I know that if I were to travel fast, the time would pass by fast for me. But if I were to travel fast in the opposite direction of the earths rotation while I'm still on earth, would the time pass by ...
0
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1answer
68 views

How does pressure change over time in an open box?

Imagine that you have a 1 cubic meter metal box with two 20 mm diameter holes. One of them is connected to an air-compressor that constantly pressurizes the inside of cube. Let's say 5 atm. The other ...
0
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2answers
69 views

Is time a coordinate or a parameter in Newtonian mechanics?

In classical (Newtonian) mechanics we only ever seem to consider 3-dimensional space, with physical quantities being represented by 3-vectors. My understanding for this is because in classical (...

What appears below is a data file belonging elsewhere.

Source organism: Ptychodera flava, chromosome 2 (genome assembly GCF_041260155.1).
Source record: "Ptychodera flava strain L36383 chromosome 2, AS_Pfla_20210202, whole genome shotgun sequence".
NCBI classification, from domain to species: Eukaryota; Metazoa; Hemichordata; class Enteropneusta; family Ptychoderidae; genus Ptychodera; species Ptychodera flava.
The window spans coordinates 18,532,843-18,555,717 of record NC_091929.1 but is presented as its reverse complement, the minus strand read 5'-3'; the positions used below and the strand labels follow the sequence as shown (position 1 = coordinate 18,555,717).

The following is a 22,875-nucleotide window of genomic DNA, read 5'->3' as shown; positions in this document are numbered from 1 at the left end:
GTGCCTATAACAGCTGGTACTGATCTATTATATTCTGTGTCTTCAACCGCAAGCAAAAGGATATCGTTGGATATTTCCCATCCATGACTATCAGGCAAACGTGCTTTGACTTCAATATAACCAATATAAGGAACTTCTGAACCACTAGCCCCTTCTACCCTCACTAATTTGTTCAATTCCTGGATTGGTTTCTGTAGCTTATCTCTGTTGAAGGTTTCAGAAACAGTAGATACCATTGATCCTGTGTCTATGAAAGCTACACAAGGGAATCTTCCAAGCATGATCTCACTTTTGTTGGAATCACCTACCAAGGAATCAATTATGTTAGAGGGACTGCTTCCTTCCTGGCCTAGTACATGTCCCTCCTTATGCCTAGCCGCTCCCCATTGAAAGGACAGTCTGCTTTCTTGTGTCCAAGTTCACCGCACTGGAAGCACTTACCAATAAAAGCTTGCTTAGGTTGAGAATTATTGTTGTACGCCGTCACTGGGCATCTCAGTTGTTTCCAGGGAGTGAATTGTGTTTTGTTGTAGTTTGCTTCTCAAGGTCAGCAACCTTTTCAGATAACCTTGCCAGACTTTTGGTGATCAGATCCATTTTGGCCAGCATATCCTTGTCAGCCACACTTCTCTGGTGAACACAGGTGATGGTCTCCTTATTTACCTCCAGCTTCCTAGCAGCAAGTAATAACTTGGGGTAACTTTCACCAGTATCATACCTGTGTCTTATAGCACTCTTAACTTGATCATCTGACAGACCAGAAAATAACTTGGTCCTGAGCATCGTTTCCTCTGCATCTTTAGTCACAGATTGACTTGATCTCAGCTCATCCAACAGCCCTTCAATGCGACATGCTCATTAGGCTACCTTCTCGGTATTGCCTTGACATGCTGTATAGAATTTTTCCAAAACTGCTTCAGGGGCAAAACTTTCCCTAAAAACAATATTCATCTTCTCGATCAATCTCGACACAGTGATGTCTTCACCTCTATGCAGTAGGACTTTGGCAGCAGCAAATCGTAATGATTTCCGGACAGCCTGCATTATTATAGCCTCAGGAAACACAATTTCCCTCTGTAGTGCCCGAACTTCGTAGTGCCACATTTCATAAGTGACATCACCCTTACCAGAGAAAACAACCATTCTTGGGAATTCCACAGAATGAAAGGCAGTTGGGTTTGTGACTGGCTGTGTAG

0
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0answers
30 views

How much time a ball stays at rest when throw up?

You throw a ball straight up in the air. The ball attains its maximum height when it is momentarily at rest,(v=0). How mutch time is this moment? If we take time has continuous it is an infinitesimal ...
0
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0answers
21 views

Are there any specific examples of the application of Lewis-Riesenfeld procedure to time dependent Hamiltonians in QM?

Lewis-Riesenfeld invariant theory is a theory applicable to solve time-dependent Schrodinger equations. I have always encountered the theory related to the procedure, however never encountered any ...
0
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1answer
87 views

What is the best way to calculate impact time with collisions?

I've been teaching myself physics and I've been wondering about the impact time in collision calculations. The scenario I've been using to learn is an object with a mass of 4000 kilograms colliding ...
0
votes
1answer
113 views

How can Big Bang happen without time?

I had recently watched a video and he says big bang could have happen by the slow collision rather than a fast collision. But I know that there was no time before the big bang and fast and slow are ...
2
votes
2answers
410 views

Stanford: “Objects in spacetime all move at constant speed $c$.” Are they right? [duplicate]